Calamondin / Calamondin orange / Citrofortunella microcarpa / Citrus microcarpa / Citrofortunella mitis / Citrus mitis / Kalamansi / Calamansi / Kalamunding / Limonsito / Limau Kasturi / China orange / Chinese orange / Philippine lime / Panama orange / acid orange / Musk lime / Musk orange are just some of the names for this adorable miniature ornamental citrus tree (with edible fruits) that is hybrid between kumquat and citrus (most probably Mandarin orange).
My girls got me pictured above little calamondin tree for the Mother’s Day in Ikea but this particular citrus variety seems to be popular in many gardening stores nowadays, also online. From what I noticed so far calamondin does not require any special care. I used dry coconut coir composts I had on hand to re-pot it into new, bigger planter. Despite being very careful I have lost couple of leaves and smaller fruits in a process but shortly after replanting our tree got new leaves and then some flowers that turned into fruits within days.
Oranges and orange crosses are generally self pollinating so you only need one tree to get fruits, on the other hand cross pollinated trees may get more fruits but with more seeds. Still you will need either a bee or you will have to pollinate flowers by hand using cotton bud or soft brush (I used super soft paint brush). This useful video shows how to do it.
Calamondin flowers are very fragrant, sweet, beautiful but the scent is not orangey at all and this is how I would imagine orange blossoms before. According to my friend calamondin blossom fragrance resemble gardenias, thank you Nagham for the tip.
And if you will succeed in pollinating, new fruits will show up in place of the flowers…
Calamondin, just like other citrus trees, likes warm, sunny weather so in colder climate it must be kept indoors. It looks like it likes our south-west facing Brighton window sill a lot. It supposed to bear flowers and fruits all year long with maximum of the fruits in summer months.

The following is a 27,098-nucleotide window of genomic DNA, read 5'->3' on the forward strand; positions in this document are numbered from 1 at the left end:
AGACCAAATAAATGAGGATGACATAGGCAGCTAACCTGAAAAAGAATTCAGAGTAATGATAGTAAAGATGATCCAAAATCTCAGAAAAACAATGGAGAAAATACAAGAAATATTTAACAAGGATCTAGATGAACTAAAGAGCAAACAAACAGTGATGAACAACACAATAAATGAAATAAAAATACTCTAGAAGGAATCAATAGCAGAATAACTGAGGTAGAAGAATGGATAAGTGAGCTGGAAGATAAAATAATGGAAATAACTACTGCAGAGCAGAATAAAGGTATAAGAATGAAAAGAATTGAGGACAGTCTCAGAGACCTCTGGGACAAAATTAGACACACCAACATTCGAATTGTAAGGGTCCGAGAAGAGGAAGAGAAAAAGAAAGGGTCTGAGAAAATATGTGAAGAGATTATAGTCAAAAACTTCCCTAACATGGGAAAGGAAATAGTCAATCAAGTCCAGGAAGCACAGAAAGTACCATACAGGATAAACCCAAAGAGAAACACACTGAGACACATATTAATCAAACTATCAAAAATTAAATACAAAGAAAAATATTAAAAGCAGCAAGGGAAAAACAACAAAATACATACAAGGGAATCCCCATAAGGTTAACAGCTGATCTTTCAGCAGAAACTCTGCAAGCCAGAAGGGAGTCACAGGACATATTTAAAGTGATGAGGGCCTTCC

What I have found out from internet is the fact that all branches that will grow below the grafting line (that looks like a healed wound on the tree trunk) should be removed as soon as they will show up. They are called “suckers”, they won’t bear fruits and will be just talking up space, nutrients and block sunlight.
Calamondin is similar to tangerine tree but much smaller and the fruits are very sour, taste similar to sour orange or even lemon more than anything else. Fruits are 2 – 4 cm in diameter and have lovely orangey fragrance and soft peel that is less bitter than that of regular oranges, therefore calamondins are perfect for making preserves or to be used in variety recipes calling for sour oranges, lemons or limes. In Asian cuisine it is often used while still unripe and green.
Some calamondin recipe ideas…
- halved fruit instead of a slice of lemon for the tea
- Filipino calamansi lemonade
- Caribbean citrus marinade for BBQ chicken, seafood and meat
- mojo Criollo – Cuban / Puerto Rican marinade for chicken and meat, dressing for salads or dip for tostones (fried plantain)
- to make jam with lots of sugar and thinly sliced peel
- Caribbean rum punch
- cakes and pies
We will be definitely trying make at least some of the recipes this year, depending on how many fruits we will get.
Here is our Homemade Calamondin Marmalade recipe.
Some more calamondin recipe ideas from other blogs: Calamondin Orange Marmalade from Flour on My Face, Coconut & Calamondin Cake from Wilde Flavors, Vintage Calamondin Cake from My Delicious Blog, Healthy Calamondin Julius from Make The Best of Everything, Ooey Gooey Calamansi Bars from Sweet Cherry Pie, Kalamansi Muffins from Kawaling Pinoy, Orange Marmalade Glazed Chicken Legs from MC2 Creative Living, Grilled Tilapia with Calamansi and Fish Sauce from Junblog or Kalamansi Lime or Calamondin Orange Drink Recipe from White on Rice Couple.
Some information source: Wikipedia.